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Would Weaning Make My Life Easier?

Are you thinking about weaning? Your child may be a few weeks or months old, or may be a breastfeeding toddler. Some mothers decide to continue breastfeeding until the baby outgrows the need. This is called natural weaning or child-led weaning. In modern American society, this is rather unusual. Worldwide, it is the norm. At a typical LLL meeting, you may find many mothers practice this. You can review the FAQ on the benefits of breastfeeding a toddler if this seems right to you.

If weaning still seems like the answer for you, ask yourself a few questions. Are you still in the early weeks, and experiencing difficulties with breastfeeding? Maybe you'd like to breastfeed longer, but feel overwhelmed or are actually experiencing discomfort. Remember that the American Academy of Pediatrics supports findings that babies do best when breastfed at least a year, and don't hesitate to call your local La Leche League Leader if you are having problems! She can help you with any difficulties you may experience. Sometimes just talking to an experienced mother who has "been there," who understands what you're going through, can be so helpful. All LLL Leaders have breasted at least one baby, for at least one year.

If your child is past the newborn stage, and you want to wean him/her, again, look at your reasons. Are you feeling tied down? Is it difficult to get out of the house alone? You may find that learning to get out and do more with the baby along, will give you a change of pace, and avoid that "trapped" feeling. Try using a sling, or front or backpack, when you go for a daily walk. Getting out of the house, in the fresh air, is a great stress reducer. Make friends with the other new mothers in your LLL group. Getting together during the month, or just phoning or emailing them daily, keeps you connected to the outside world.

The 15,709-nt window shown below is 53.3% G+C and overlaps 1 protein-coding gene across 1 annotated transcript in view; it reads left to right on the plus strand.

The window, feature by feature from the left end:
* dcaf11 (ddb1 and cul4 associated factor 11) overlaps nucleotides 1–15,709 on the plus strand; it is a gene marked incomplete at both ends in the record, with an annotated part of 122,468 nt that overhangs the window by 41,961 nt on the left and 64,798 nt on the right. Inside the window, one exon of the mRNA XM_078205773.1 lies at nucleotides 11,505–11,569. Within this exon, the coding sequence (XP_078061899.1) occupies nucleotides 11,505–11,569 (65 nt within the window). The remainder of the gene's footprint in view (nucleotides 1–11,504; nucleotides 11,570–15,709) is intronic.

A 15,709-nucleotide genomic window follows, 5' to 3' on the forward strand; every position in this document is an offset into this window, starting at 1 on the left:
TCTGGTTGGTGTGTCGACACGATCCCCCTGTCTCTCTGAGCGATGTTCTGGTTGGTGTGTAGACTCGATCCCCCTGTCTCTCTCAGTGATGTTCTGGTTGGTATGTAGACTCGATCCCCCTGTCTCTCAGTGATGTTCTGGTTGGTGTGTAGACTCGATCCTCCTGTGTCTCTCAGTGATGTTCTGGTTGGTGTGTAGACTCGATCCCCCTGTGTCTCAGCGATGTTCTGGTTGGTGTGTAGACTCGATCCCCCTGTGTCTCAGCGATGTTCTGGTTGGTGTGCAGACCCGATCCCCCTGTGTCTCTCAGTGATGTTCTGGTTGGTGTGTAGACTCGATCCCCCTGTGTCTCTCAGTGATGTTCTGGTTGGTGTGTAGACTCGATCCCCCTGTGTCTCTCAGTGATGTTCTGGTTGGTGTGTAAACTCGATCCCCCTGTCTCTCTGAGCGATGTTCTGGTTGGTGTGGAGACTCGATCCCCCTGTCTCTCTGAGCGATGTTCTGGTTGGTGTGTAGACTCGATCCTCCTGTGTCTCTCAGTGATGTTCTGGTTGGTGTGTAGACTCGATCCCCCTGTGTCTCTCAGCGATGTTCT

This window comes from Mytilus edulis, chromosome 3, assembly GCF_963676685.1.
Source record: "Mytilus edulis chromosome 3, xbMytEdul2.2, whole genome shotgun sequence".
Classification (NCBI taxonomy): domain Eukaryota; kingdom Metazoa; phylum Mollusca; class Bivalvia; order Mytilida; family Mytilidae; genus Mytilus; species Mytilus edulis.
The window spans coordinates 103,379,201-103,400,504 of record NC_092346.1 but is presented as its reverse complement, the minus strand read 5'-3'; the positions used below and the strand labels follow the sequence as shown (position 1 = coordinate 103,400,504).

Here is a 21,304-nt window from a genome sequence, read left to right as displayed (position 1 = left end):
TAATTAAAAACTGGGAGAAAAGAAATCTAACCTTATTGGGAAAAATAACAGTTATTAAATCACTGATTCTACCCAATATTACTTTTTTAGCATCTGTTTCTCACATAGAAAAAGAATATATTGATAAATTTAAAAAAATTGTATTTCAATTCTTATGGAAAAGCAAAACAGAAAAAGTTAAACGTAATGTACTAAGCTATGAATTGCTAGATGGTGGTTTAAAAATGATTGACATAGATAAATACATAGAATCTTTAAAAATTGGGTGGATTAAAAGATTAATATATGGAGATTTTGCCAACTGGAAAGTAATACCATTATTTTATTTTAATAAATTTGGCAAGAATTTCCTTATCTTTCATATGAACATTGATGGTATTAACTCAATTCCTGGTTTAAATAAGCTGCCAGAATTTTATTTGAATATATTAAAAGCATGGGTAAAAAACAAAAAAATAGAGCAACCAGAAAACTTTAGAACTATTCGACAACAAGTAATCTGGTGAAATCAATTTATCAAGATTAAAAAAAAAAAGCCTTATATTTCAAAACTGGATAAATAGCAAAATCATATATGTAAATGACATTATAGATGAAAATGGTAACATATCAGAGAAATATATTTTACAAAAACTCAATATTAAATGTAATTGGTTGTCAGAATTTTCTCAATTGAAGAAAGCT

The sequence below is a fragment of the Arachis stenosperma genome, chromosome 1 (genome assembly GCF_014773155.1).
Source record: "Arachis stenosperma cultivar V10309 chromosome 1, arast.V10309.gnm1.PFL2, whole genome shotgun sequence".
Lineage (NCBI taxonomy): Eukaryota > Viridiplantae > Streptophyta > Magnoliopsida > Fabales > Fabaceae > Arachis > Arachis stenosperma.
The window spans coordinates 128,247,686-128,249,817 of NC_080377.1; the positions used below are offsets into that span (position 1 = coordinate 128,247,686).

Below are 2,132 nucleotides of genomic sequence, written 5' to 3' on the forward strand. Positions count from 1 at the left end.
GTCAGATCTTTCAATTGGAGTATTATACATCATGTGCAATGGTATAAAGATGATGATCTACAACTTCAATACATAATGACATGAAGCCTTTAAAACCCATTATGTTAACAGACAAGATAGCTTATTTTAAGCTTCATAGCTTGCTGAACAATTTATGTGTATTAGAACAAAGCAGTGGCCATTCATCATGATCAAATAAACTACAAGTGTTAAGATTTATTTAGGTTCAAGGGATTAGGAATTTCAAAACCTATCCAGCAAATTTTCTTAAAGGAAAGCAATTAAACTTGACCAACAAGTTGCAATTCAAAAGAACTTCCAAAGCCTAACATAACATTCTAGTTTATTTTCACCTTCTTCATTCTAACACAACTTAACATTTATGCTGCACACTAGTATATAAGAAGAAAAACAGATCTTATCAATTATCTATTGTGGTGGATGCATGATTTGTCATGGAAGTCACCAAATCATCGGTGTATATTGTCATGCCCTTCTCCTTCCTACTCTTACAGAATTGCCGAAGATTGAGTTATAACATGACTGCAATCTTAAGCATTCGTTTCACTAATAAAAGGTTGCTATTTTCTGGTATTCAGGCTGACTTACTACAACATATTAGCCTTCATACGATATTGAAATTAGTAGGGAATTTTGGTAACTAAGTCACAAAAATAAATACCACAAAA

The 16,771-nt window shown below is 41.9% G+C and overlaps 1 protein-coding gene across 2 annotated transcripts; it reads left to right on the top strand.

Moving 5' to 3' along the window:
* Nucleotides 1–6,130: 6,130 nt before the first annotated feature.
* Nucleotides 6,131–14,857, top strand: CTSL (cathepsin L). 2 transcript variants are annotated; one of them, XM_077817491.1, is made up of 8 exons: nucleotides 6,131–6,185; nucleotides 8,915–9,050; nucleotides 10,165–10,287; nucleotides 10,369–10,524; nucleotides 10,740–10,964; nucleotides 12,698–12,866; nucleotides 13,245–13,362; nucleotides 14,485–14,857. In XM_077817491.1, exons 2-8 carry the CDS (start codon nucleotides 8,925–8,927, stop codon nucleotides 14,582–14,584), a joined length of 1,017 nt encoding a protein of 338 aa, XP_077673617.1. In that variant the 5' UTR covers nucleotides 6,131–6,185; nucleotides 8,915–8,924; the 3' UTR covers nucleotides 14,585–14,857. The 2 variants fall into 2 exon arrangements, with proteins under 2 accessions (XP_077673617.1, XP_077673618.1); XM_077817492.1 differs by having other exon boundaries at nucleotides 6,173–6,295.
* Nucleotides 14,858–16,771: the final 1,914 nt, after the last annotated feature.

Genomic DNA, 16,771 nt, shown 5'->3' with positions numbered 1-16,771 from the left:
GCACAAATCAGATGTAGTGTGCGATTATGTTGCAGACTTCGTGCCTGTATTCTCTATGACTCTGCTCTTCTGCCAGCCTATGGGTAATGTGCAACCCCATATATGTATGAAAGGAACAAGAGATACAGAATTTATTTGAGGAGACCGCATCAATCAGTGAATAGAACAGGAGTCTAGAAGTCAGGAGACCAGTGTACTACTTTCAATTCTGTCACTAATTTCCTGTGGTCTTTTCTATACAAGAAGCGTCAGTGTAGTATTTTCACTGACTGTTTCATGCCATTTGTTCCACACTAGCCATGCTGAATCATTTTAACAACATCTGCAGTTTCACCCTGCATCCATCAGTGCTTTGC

Also, when your infant is small, you may find it's easy to go out on dates with your husband. A breastfeeding baby is portable. You can still go to a restaurant, or the movies. Take turns holding the baby, or pop him in his infant seat, if he's well fed and content. Many babies will breastfeed right to sleep in a dark movie theater.

Are you feeling pressure from other family members, (often one of the baby's grandmothers) or friends to wean now? Someone who didn't breastfeed at all, or only for a few weeks, may not understand the health benefits of breastfeeding for a longer period. Look up our FAQ on Dealing with Criticism for ideas.

If you really feel like weaning will make your life easier, imagine the reality. You will still have a baby who needs to be fed. If he is under a year, you will be dealing with the expense and bother of several bottles of artificial milk (formula) a day. And your baby will still want to be close to you and need to be comforted from his busy, sometimes frightening and painful world. breastfeeding can be a "magic bullet" in your parenting repertoire. It soothes a temper tantrum, sends them off to sleep, feeds a sick baby who may be refusing other foods (no need for Pedialyte!), offers security when you travel, etc. You will still be a parent when you wean, your child will still need you.

If you're really feeling burnt out and resentful, one thing to try is a mother's helper. Young girls, age nine or ten, and up, can often be found in your community, to entertain your baby while you are in the house, so you can rest or get some things done. The baby can be brought to you to breastfeed when needed. These young ladies can be surprisingly maternal and responsible. And babies often love them to pieces, since they're so playful.

The benefits of breastfeeding last as long as the child is nursed and often longer. This is the greatest parenting stress reducer of all!

A useful resource is The Nursing Mother's Guide to Weaning, by Kathleen Huggins and Linda Ziedrich, available from the LLLI Online Store. Also see our collection of LLL Web resources on weaning.

Last updated Wednesday, October 11, 2006 by njb.
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